When tinged with humour, the gravest of subjects like war acquires an interesting and profound colour, writes Monideepa Sahu about ‘The Sympathizer’
This engrossing tragi-comic novel set in the final days of the Vietnam War richly deserves the Pulitzer Prize for Fiction 2016. The story and its style and rendering are striking, to say the least. The novel startles with the vastness of its scope; the clash of civilisations, cultures and ideologies; war where no party is right, and its futile aftermath; art as insight or propaganda; the many faces of racism in America and in Vietnam; the flaws in the dazzling American Dream, and in the egalitarian Communist dream. The narrative negotiates complex ideas with a flawless touch, showing how everything has multiple contradictory facets.
Momentous concepts do not weigh down the narrative, but are turned inside out to expose their inherent absurdities. Even torture need not necessarily be gloomy, but can ironically be laughable. Even American military muscle flexing can be incongruously self-contradictory. “After all, nothing was more American than wielding a gun and committing oneself to die for freedom and independence, unless it was wielding that gun to take away someone else’s freedom and independence.” All this is deftly woven into an exciting, action-packed plot, with espionage, bombings, executions, military evacuations, movie shootings and musical extravaganzas, and romantic interludes.
The novel opens with the nameless narrator writing his confession in a prison interrogation cell. He is addressed as ‘Captain’ by his commanding officer, while others never think of referring to him by any name at all. After all, he is “a spy, a sleeper, a spook, a man of two faces. Perhaps not surprisingly, (he is) also a man of two minds.” This spy hides “where everyone can see him and where he can see everything. “We cannot help but admire his intelligence and talent for seeing every issue from both sides, unveiling the comic and ironic aspects of the dangerous situations he negotiates. He is a rare man capable of laughing at himself.
As he writes and rewrites lengthy confessions as a prisoner of the same communists for whom he had been spying, the narrator reveals many conflicting identities. He is a socially ostracised racial-hybrid illegitimate son of a French priest and a Vietnamese girl; too tall and fair to blend in with the native Vietnamese, and too oriental in appearance and upbringing to be accepted as a Westerner. As a Captain in the vanquished army of South Vietnam, he is a mole passing information to the Communist ‘enemy’ northerners. He is a communist sympathiser who studied in a US university to understand Americans through their perception of the Vietnamese. This education and exposure to a decadent culture makes the narrator see too clearly how a war “that meant everything to all the people in our small part of the world” could mean “nothing to most people in the rest of the world.” It also makes him a reactionary sullied by American ideas to the hard-core communists into whose fold he wishes to return.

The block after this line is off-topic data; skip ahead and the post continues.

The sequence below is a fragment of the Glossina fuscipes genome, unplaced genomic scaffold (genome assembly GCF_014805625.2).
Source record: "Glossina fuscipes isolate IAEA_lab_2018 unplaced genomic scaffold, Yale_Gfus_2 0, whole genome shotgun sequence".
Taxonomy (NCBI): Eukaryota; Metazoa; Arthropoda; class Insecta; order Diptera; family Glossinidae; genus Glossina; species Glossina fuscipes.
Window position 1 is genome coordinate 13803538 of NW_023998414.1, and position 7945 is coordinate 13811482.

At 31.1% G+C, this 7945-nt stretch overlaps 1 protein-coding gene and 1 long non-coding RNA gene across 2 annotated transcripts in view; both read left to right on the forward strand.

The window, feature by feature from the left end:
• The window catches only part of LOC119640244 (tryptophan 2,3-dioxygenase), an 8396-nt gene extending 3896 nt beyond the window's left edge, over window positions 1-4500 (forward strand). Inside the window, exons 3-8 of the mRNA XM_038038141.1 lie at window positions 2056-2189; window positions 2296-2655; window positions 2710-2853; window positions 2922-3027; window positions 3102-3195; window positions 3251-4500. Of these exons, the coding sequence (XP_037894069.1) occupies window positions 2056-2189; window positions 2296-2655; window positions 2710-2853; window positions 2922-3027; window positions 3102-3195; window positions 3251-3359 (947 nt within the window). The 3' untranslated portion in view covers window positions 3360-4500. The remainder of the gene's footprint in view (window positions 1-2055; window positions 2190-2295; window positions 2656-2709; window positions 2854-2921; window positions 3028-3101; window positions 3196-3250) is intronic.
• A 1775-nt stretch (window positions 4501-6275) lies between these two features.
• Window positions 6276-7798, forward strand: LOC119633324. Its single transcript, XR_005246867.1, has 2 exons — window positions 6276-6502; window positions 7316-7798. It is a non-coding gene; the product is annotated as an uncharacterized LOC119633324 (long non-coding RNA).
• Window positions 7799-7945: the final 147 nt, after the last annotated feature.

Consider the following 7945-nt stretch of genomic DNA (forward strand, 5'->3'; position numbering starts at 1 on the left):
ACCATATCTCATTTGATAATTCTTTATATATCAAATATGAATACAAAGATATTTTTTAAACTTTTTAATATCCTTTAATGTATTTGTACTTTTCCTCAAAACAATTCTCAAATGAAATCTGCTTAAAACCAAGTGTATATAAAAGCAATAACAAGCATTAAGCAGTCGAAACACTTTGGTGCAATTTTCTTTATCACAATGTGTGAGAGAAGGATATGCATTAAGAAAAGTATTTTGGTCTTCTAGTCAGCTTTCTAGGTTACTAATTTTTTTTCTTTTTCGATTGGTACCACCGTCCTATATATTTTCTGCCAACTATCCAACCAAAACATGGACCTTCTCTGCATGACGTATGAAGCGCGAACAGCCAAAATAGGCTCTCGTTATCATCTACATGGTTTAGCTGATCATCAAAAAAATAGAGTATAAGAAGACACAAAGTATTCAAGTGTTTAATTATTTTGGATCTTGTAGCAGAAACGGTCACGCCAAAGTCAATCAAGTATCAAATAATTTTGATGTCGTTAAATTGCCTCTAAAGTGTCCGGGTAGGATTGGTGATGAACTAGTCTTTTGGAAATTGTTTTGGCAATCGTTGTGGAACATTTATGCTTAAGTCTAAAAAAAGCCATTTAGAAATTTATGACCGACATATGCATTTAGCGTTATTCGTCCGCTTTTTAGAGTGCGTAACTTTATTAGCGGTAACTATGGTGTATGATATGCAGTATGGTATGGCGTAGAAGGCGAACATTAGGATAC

His political choices and his secret police service eventually force the narrator to cultivate his violent side. But his saving grace is his sense of humour and irony. He is “not just any mole” or spy, as his friend Man tells him. He is “the mole that is the beauty spot on the nose of power itself.” He is “more lover than fighter.” With quirky insights, he can turn traditional morality upside down, sometimes with hilarious effects. “Torture is obscene. Three million dead is obscene. Masturbation, even with an admittedly non-consensual squid? Not so much.”
We feel for the narrator’s inner struggles when he is commanded to plot the killing of the probably innocent Crapulent Major. He even shares with the Crapulent Major’s widow his compensation money for a grievous accident or murder attempt (depending on your perspective) he suffered on the sets of a Hollywood movie. Memories of his execution victim Sonny the journalist, the Crapulent Major, and the tortured Communist woman agent, whom he failed to protect, haunt him throughout the narrative. This reluctant killer is capable of deep lifelong loyalties and love, towards his mother, and his childhood friends Man and Bon. We grow to love him for his intelligence and insightfulness, his sense of self-criticism and his ability to see the absurdity of it all. We feel his pain as he undergoes torture to become what he cannot; transformation from an American into not just an anti-American, but one hundred percent Vietnamese.
We share his inner struggle as he powerlessly watched and did nothing, while a beautiful young female communist agent was tortured and gang raped. She defiantly says to her tormentors that her surname is Viet and given name, Nam. Her torture symbolises the ravaging of Vietnam itself, not just by foreigners but also by her own people. If only “we forgot our resentment, if we forgot revenge, if we acknowledged that we are all puppets in someone else’s play...” The narrator’s ironic insightfulness turns upon revolution itself as revolutionaries metamorphose into reactionary imperialists. “How our revolution had gone from being the vanguard of political change to the rearguard hoarding power... Hadn’t the French and Americans done exactly the same?” He urges us to question along with him, “Why do those who call for independence and freedom take away the independence and freedom of others?”
Packed with exciting action and undercurrents of deep ideas, this is a brilliantly executed and deliciously memorable read.
Viet Thanh Nguyen
2016, pp 371, Rs. 499